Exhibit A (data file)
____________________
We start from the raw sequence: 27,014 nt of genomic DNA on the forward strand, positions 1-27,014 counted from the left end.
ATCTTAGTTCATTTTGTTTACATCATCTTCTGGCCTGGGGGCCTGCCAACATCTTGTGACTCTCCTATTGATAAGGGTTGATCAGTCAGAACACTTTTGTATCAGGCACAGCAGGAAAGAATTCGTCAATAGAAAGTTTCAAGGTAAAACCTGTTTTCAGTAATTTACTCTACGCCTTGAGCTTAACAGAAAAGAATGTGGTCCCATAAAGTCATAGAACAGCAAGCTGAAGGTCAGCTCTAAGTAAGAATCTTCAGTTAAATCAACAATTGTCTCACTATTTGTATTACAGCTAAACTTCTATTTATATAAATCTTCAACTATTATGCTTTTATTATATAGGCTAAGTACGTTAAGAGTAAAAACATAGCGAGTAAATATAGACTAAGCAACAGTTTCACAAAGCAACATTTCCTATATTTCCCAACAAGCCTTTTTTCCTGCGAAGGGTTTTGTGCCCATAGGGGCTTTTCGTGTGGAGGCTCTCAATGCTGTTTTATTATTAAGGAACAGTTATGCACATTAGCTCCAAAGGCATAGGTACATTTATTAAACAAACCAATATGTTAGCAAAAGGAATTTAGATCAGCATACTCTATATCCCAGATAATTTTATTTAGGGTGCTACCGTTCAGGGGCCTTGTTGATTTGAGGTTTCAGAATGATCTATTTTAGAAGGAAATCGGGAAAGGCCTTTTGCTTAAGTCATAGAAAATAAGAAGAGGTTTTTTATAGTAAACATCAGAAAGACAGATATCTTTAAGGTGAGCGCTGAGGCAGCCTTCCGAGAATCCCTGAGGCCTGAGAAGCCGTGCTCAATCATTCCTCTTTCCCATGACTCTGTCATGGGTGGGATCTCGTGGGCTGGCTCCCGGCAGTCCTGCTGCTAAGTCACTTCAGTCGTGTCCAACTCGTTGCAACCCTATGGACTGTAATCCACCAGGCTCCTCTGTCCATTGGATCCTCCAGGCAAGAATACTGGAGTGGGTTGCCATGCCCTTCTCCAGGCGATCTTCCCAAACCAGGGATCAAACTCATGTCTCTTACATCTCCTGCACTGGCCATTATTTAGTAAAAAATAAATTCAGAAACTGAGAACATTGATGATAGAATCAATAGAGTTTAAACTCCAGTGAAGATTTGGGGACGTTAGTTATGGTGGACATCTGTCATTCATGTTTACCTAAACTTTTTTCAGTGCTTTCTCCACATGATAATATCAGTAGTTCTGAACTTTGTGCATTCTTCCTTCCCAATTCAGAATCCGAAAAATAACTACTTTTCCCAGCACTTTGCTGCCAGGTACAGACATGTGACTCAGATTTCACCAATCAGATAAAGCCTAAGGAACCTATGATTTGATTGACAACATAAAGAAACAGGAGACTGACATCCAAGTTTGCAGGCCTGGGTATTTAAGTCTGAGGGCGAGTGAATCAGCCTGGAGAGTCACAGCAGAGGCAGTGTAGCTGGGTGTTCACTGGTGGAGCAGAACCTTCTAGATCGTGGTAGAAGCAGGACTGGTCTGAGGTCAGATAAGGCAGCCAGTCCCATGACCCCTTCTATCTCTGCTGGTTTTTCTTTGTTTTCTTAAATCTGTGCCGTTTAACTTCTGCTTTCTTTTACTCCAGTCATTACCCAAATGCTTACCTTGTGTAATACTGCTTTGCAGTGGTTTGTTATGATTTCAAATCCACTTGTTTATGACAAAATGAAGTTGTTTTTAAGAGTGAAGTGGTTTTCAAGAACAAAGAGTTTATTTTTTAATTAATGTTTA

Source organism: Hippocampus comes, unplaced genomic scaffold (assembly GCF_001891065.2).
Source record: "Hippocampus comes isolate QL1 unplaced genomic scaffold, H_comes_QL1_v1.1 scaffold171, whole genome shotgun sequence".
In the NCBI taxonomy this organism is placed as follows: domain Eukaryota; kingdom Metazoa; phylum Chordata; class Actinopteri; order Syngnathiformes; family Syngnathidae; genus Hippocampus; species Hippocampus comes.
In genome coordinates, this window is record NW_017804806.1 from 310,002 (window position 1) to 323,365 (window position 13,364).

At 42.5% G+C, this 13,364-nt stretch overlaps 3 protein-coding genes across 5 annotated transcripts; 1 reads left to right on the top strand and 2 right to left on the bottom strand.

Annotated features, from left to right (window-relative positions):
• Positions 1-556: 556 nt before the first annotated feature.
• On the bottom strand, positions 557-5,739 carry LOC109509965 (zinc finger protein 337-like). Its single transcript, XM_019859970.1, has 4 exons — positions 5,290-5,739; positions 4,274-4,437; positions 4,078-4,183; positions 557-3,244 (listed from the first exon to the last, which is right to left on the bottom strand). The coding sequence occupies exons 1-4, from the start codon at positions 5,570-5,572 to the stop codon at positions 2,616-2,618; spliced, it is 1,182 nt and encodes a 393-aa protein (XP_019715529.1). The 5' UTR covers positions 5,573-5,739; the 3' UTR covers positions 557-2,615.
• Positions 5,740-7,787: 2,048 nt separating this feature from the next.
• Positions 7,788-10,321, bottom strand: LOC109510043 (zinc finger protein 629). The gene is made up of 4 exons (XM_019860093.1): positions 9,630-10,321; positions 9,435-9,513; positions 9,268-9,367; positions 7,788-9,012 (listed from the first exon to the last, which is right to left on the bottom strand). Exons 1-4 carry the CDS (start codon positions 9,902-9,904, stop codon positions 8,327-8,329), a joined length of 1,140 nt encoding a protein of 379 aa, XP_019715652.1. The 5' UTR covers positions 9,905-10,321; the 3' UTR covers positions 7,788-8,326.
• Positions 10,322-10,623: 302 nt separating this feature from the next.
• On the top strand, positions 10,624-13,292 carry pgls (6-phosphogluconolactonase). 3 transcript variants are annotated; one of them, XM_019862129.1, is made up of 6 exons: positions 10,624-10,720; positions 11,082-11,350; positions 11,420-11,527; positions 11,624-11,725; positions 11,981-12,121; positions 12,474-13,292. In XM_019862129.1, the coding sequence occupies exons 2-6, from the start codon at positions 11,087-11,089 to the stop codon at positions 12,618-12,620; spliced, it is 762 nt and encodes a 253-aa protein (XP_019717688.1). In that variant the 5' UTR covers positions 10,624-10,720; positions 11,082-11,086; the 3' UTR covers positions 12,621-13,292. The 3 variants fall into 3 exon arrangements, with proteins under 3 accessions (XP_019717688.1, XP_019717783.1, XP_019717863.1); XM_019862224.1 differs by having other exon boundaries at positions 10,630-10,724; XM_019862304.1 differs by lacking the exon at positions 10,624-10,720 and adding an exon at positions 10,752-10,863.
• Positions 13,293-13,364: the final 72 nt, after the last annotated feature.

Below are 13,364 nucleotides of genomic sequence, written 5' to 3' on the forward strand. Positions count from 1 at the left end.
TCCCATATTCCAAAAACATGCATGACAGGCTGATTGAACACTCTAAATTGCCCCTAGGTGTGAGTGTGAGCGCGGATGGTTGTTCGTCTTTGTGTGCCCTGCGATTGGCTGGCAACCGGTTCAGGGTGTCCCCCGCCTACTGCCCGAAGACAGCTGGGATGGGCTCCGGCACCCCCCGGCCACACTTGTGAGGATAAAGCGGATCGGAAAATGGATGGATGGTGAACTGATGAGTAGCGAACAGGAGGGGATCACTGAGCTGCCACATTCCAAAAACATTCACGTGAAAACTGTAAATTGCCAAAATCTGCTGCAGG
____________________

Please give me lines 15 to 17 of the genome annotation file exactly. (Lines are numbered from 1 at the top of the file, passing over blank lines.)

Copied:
• Positions 13,293-13,364: the final 72 nt, after the last annotated feature.

Below are 13,364 nucleotides of genomic sequence, written 5' to 3' on the forward strand. Positions count from 1 at the left end.
TCCCATATTCCAAAAACATGCATGACAGGCTGATTGAACACTCTAAATTGCCCCTAGGTGTGAGTGTGAGCGCGGATGGTTGTTCGTCTTTGTGTGCCCTGCGATTGGCTGGCAACCGGTTCAGGGTGTCCCCCGCCTACTGCCCGAAGACAGCTGGGATGGGCTCCGGCACCCCCCGGCCACACTTGTGAGGATAAAGCGGATCGGAAAATGGATGGATGGTGAACTGATGAGTAGCGAACAGGAGGGGATCACTGAGCTGCCACATTCCAAAAACATTCACGTGAAAACTGTAAATTGCCAAAATCTGCTGCAGG